The Herald Bulletin

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Editorials

October 21, 2009

Editorial: Time to end don't ask, don't tell

The don’t ask, don’t tell policy has been a divisive aspect of military life since President Bill Clinton signed it into law in 1993. President Barack Obama has vowed to do away with the policy, which still could take some time but needs to be done.

The policy permits homosexuals to serve in the military as long as they keep quiet about their sexual orientation. The military is no longer allowed to ask if someone is homosexual. Upon a person’s revealing that he or she is gay, however, the military will move to discharge them.

In 2008, 619 men and women were discharged because of their sexual orientation, according to The Associated Press. Women are more likely to be put out the service for being gay. According to CNN, 90 people were discharged from the Air Force in 2008 under don’t ask, don’t tell, and 56 were women. According to the California newspaper North County Times, 13,500 gay and lesbian service members have been forced out since 1994.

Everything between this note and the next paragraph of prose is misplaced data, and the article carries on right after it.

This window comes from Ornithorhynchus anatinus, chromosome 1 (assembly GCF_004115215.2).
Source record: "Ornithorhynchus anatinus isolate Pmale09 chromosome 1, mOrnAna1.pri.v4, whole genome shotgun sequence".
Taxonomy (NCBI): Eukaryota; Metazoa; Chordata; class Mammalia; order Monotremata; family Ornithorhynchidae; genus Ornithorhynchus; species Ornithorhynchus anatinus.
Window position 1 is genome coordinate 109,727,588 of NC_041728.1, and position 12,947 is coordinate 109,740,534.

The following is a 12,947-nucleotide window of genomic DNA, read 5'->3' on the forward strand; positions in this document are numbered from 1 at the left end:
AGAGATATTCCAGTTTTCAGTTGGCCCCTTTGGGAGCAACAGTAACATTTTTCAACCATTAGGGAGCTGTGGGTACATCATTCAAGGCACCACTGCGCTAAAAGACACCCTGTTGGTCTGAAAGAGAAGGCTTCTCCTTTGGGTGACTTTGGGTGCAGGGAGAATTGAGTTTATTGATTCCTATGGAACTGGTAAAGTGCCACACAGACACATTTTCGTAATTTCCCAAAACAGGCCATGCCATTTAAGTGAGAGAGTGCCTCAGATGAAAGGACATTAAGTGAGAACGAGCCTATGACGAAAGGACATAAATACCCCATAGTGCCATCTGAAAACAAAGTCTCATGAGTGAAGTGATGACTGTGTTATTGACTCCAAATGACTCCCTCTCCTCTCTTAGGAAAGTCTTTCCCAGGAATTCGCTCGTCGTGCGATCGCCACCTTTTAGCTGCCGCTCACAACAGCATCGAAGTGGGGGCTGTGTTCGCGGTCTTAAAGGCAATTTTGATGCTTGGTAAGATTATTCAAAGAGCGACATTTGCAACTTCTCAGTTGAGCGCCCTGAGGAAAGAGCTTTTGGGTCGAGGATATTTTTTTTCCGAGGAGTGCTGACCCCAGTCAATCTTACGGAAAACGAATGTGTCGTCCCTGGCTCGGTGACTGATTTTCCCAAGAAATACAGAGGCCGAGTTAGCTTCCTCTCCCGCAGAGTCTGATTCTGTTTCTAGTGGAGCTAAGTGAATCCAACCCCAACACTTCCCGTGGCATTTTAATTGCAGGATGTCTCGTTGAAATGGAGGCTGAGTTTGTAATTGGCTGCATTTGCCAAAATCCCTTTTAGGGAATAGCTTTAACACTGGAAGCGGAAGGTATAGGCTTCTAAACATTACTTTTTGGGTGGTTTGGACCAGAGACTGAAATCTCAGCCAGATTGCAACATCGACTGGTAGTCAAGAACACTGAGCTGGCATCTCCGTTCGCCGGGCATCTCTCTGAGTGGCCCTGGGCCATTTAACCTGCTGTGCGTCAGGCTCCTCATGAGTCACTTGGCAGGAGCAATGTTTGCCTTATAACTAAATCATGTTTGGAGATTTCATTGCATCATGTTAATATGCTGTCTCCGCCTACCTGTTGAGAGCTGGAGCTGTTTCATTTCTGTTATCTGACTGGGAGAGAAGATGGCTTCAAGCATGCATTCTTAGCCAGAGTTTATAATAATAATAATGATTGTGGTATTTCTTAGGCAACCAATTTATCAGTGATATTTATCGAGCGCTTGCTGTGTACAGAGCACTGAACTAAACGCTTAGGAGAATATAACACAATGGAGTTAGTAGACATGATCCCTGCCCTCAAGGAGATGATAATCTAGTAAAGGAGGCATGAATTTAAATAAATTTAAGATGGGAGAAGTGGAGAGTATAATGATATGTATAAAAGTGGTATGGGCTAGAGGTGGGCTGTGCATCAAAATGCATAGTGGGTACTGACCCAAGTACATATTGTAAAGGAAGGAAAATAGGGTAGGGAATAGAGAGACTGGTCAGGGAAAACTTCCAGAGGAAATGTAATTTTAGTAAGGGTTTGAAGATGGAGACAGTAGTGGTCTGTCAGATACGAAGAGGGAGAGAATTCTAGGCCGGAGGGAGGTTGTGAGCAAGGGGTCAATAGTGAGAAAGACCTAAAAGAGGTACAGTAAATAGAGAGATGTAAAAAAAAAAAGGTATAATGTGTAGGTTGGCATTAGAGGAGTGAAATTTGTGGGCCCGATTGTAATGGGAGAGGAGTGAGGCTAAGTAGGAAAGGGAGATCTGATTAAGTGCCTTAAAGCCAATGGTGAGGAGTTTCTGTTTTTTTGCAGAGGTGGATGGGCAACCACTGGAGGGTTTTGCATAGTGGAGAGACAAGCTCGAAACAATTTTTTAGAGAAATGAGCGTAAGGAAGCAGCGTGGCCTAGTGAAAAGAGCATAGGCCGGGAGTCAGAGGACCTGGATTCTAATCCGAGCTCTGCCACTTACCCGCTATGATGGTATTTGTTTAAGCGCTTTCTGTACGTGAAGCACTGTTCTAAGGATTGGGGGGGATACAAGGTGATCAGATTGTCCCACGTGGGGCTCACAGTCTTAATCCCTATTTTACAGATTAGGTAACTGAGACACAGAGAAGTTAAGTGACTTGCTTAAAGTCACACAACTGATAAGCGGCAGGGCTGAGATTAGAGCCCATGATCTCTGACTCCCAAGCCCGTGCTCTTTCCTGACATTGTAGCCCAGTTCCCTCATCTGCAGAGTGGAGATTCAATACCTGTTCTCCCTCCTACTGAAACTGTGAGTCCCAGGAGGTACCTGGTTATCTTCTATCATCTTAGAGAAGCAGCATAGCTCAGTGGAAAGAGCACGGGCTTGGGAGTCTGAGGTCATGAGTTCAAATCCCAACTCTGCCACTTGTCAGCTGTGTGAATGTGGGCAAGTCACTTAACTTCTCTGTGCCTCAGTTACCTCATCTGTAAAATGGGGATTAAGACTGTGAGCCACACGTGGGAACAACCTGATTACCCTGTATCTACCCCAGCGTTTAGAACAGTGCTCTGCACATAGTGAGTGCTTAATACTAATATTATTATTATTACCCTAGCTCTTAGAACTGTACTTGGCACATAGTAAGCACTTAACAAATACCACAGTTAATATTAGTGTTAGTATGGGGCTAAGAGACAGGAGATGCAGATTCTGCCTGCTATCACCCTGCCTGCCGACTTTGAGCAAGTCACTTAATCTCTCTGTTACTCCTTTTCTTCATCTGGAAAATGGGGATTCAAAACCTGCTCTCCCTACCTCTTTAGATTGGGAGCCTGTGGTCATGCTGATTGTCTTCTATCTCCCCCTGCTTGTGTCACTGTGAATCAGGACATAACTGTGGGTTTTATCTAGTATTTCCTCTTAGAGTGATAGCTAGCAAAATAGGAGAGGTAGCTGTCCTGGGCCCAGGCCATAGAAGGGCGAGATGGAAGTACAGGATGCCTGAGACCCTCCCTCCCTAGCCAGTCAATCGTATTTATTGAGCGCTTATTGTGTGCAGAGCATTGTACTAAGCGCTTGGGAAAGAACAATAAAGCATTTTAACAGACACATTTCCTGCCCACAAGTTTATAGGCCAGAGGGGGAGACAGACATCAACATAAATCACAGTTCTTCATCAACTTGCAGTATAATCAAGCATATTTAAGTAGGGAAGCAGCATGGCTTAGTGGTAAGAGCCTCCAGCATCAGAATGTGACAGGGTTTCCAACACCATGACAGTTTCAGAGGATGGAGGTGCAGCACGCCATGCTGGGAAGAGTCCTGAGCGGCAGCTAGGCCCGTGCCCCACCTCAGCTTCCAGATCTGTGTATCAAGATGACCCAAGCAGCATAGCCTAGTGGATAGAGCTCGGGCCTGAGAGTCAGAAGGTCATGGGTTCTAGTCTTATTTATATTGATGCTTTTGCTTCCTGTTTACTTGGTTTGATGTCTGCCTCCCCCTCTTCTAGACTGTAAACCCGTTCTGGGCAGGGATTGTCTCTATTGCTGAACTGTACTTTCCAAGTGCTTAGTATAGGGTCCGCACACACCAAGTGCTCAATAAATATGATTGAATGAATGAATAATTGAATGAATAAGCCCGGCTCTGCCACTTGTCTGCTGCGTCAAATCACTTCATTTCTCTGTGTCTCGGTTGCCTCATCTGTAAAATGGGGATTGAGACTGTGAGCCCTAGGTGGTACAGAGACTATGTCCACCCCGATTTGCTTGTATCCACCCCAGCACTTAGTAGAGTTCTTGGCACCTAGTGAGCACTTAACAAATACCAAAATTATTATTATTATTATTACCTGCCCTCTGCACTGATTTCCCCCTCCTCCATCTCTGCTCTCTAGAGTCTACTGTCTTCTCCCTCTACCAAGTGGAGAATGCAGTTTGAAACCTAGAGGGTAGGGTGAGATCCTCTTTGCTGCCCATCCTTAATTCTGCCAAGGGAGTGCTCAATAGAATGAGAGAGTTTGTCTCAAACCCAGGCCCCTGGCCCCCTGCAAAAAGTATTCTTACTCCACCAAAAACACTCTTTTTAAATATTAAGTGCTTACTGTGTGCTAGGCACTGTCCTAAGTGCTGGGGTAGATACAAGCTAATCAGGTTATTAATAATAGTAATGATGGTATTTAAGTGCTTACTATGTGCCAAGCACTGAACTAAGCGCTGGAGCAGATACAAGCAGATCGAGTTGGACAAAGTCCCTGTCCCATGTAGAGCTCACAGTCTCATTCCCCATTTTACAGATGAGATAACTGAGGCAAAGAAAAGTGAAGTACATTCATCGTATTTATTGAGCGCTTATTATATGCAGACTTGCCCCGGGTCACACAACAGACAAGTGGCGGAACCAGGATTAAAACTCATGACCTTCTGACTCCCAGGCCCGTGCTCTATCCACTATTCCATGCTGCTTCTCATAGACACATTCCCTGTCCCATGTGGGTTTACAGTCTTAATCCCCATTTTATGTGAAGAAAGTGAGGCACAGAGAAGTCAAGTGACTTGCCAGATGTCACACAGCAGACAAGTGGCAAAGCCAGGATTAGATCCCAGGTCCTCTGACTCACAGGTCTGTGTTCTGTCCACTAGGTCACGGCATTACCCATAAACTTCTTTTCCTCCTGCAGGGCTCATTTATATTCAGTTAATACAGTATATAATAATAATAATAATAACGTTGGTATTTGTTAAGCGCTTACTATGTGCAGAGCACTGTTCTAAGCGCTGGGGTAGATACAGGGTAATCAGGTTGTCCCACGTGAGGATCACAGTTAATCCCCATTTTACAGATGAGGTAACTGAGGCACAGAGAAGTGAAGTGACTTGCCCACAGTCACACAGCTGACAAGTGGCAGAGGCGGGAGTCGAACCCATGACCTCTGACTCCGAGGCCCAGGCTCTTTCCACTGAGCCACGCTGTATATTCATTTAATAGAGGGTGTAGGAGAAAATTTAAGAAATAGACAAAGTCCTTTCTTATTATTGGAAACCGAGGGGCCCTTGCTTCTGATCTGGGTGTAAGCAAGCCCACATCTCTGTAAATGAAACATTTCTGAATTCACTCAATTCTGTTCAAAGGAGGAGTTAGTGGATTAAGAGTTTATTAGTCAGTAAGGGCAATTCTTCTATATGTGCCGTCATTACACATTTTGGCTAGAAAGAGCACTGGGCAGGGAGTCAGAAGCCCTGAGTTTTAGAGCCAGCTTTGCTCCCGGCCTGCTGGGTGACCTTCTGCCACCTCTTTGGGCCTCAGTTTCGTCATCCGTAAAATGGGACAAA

The AP reports the case of Julianne Sohn, who was discharged last year for her sexual orientation after a seven-month tour in Iraq. Sohn said she received a call from a lieutenant colonel who said she was under investigation for being a lesbian. Sohn had taken precautions not to let anyone know even though fellow soldiers wondered why she didn’t have a boyfriend.

This was ironic because a Pentagon spokeswoman, Cynthia Smith, told the AP that the defense department wouldn’t try and find out if women are discharged more than men under don’t ask, don’t tell because gays and lesbians cannot be investigated or punished as long as they keep their sexual orientation to themselves. Just like Sohn did, but she was discharged anyway.

Therein lies the fundamental flaw in the law. It can be used by the military to maintain the long-standing prejudice against gays (and women) in the service. Unless the law is reversed and gays are allowed to serve their country, the law will continually be used to discharge otherwise good soldiers instead of ignoring, as the law proscribes, their sexual orientation.

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